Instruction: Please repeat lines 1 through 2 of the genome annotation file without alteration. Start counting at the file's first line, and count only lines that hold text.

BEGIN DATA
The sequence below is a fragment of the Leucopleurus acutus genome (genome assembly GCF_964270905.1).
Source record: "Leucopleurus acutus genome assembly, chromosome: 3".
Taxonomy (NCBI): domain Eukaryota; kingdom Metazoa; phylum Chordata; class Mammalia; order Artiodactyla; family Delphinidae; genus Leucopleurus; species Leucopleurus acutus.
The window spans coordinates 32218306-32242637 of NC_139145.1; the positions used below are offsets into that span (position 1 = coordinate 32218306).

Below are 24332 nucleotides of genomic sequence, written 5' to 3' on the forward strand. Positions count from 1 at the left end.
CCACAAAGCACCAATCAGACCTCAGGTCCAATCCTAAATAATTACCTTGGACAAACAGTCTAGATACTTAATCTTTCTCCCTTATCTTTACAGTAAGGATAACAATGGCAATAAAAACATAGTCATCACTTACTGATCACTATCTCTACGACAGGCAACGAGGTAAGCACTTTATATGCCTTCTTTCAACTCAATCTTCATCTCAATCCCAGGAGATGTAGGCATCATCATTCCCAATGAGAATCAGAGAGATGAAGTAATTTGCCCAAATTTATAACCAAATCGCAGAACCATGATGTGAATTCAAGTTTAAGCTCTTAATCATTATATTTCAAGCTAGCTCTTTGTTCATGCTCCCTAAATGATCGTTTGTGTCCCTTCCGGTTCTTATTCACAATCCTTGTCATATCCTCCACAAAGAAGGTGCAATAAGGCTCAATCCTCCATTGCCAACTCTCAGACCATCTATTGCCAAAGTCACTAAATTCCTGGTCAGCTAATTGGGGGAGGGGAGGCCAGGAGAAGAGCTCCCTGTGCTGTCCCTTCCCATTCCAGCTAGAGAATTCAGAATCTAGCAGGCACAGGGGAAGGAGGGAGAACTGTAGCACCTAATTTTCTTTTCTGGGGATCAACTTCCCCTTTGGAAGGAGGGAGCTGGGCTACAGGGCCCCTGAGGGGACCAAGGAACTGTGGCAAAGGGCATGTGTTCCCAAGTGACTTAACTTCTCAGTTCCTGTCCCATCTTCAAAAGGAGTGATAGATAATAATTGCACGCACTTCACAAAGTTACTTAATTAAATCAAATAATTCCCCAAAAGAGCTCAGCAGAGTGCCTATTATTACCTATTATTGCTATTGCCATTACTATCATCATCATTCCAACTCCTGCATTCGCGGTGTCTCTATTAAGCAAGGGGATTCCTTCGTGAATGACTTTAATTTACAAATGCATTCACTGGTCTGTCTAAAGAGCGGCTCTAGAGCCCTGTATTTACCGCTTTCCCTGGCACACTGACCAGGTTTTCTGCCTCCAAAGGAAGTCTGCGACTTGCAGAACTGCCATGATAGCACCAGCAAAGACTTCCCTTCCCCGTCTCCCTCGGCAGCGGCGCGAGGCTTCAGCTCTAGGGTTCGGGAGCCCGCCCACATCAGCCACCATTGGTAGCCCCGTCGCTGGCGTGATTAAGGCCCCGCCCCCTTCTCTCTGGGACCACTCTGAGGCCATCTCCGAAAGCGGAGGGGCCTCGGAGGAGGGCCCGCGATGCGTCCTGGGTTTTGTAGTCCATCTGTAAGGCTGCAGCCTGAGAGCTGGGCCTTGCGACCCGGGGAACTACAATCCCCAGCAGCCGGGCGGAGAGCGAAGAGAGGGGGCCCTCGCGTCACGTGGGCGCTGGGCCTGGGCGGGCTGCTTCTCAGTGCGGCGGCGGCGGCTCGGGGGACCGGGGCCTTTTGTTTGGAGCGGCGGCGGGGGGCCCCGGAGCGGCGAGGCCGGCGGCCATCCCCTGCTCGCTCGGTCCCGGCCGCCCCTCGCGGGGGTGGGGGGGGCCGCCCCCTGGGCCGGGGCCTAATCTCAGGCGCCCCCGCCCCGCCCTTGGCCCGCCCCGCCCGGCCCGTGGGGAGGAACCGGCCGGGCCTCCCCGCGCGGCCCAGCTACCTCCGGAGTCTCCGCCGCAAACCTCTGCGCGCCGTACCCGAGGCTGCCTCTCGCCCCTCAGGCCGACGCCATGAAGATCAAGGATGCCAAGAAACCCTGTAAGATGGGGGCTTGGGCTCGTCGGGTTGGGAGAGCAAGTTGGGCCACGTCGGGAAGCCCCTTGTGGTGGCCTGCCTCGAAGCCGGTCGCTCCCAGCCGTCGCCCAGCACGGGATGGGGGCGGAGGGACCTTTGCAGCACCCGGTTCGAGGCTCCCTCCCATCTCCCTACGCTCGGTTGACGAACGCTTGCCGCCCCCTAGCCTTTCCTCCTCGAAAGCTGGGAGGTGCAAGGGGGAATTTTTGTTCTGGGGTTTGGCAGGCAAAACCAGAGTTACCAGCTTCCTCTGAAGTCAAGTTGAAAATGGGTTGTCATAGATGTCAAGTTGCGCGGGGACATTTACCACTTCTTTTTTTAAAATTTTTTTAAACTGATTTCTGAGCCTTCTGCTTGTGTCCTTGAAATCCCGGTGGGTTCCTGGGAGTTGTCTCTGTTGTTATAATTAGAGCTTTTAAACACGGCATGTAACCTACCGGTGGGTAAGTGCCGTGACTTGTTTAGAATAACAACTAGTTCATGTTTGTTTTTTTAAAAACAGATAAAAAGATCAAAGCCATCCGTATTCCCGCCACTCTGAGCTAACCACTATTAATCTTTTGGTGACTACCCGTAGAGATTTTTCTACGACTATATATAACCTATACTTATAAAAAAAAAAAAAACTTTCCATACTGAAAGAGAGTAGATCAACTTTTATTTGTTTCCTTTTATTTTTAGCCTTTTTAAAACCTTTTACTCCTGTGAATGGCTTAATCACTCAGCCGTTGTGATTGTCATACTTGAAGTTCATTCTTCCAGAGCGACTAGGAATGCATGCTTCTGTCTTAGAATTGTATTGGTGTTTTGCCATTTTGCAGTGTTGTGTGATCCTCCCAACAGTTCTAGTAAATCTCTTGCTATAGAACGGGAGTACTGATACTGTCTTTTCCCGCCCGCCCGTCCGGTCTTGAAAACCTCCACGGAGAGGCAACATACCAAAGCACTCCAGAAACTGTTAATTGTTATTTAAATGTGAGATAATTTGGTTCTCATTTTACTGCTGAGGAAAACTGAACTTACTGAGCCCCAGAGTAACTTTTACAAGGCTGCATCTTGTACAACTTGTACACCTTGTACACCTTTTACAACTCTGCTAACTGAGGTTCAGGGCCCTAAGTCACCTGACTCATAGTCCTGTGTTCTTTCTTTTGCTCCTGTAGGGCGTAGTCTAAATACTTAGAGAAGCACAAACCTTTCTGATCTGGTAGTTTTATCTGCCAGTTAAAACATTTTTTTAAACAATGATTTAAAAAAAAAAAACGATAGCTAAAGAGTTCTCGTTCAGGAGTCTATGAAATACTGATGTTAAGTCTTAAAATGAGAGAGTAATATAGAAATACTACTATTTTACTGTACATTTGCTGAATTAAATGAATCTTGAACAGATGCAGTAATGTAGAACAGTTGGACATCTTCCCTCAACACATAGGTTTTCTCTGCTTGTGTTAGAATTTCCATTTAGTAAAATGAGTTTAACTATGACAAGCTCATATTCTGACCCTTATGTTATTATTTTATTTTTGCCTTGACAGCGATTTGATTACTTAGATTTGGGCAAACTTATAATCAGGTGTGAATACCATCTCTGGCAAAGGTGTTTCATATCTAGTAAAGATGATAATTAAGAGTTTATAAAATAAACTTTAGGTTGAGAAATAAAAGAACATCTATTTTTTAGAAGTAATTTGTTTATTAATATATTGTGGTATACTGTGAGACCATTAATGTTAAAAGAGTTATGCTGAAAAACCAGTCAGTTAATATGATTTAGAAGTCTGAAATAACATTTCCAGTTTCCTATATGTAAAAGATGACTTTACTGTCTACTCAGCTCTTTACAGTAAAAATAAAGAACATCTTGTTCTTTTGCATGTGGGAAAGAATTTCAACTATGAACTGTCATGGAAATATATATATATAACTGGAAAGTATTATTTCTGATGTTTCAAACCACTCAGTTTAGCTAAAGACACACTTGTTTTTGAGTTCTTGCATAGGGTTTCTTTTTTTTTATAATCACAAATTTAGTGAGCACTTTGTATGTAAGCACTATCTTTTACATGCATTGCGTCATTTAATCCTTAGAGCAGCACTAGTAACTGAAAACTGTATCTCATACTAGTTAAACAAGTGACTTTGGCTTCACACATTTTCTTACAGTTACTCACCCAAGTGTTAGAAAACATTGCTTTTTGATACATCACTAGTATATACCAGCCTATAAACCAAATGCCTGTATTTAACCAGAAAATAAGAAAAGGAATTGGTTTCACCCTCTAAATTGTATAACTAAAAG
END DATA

The sequence below is a fragment of the Leucopleurus acutus genome (genome assembly GCF_964270905.1).
Source record: "Leucopleurus acutus genome assembly, chromosome: 3".